The two time Olympic gold medallist retired from racing in 2012 and has since switched to competing in horse racing, and will be working as a pundit for the BBC in Rio this August.
Pendleton has spoken out about the culture she experienced while an athlete on Team GB, in light of allegations of sexism at British Cycling and following Shane Sutton’s resignation as technical director last month. An independent review is currently being conducted into a culture of fear and bullying at the organisation.
“I would love to be involved [at British Cycling], of course I would love to be involved,” Pendleton told Cycling Weekly at the BBC’s launch for the Rio Games in London on Thursday.
“I’d want to be involved with a team and a system that I’d feel comfortable with. I wouldn’t be treated as an equal [now],” she continued. “I think I’d struggle to earn the respect.”
The 35-year-old recalled a meeting she had with former British Cycling performance director Dave Brailsford when she was an athlete, and he asked her about her future plans in the sport.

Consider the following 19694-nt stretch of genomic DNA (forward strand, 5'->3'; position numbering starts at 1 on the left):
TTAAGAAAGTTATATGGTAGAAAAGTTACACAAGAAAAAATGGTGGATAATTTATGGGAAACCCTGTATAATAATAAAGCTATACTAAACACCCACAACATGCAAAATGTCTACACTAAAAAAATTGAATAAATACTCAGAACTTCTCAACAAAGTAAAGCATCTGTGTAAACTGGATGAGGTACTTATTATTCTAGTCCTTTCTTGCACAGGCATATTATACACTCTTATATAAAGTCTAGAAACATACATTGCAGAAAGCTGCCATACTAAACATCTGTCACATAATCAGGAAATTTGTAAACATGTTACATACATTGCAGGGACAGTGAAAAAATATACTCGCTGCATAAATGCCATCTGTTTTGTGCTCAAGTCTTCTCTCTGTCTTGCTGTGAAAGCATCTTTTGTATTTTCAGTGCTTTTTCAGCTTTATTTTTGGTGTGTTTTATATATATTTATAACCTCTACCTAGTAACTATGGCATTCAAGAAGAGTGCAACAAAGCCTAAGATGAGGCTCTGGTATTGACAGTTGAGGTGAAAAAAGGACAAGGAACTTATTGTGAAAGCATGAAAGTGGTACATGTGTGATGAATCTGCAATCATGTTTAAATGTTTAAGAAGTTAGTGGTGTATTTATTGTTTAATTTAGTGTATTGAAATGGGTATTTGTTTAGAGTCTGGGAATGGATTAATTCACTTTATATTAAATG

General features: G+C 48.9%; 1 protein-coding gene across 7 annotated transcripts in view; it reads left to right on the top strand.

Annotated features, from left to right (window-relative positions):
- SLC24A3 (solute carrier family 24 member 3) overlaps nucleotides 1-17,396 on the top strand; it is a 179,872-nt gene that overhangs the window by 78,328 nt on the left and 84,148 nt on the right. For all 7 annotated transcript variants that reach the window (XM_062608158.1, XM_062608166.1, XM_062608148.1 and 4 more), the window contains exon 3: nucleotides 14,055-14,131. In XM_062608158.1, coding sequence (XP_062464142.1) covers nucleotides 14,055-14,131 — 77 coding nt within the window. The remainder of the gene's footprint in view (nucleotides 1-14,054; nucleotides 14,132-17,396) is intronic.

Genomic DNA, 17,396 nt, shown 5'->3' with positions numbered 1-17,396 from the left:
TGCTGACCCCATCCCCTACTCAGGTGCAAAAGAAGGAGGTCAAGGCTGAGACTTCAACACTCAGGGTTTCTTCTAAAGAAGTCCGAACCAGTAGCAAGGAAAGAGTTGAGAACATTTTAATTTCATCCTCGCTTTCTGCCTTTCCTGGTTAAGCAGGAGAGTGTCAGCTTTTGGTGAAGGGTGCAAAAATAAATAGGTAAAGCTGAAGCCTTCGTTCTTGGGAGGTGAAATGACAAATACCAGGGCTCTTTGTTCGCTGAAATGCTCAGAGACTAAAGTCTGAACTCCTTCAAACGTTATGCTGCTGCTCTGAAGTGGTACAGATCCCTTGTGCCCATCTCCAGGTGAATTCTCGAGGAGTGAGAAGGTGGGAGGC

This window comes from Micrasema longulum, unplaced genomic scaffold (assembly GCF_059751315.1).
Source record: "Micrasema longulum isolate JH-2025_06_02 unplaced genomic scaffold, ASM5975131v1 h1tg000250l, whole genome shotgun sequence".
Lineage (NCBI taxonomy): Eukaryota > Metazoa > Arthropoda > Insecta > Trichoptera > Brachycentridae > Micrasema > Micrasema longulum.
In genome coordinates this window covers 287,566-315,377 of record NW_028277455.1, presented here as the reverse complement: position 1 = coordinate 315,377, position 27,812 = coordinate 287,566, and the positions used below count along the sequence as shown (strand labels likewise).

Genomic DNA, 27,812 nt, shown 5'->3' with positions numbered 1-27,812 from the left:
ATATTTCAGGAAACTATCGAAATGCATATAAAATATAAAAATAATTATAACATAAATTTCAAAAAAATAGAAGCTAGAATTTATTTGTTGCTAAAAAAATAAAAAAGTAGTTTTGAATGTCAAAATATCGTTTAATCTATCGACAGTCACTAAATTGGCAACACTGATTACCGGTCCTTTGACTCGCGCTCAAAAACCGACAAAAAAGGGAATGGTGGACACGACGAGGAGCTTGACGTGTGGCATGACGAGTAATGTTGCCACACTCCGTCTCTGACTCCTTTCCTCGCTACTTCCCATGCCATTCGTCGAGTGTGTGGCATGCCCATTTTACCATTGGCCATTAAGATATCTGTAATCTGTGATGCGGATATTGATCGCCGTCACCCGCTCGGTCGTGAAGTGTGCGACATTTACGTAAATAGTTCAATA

Watch: Lizzie Armitstead – Road to Rio
“He asked me ‘where do you see yourself in I think five, 10 years time?’ And I said ‘in your chair Dave’ and smiled,” she explained. “He thought it was quite funny and I was like ‘well what do you want me to say? I’ve got to aim high’ — so I aimed at the top.
“Actually, Shane Sutton came at me after that saying ‘well I’ve stolen your chair now Vic’, not in a funny way, when I left the programme. I thought yeah, maybe not yet, maybe in the future.”
The former track cyclist said she did not believe the scrutiny BC is currently under will be having an impact on the riders’ preparations for Rio.
“As an athlete you’re so focussed on what you do, you’re so determined and driven with your own personal goals I don’t think it would really make a difference,” she said.
The BBC is bringing extensive coverage of the 2016 Summer Olympics live from Rio. Beginning August 5th across TV, radio and on the BBC Sport website.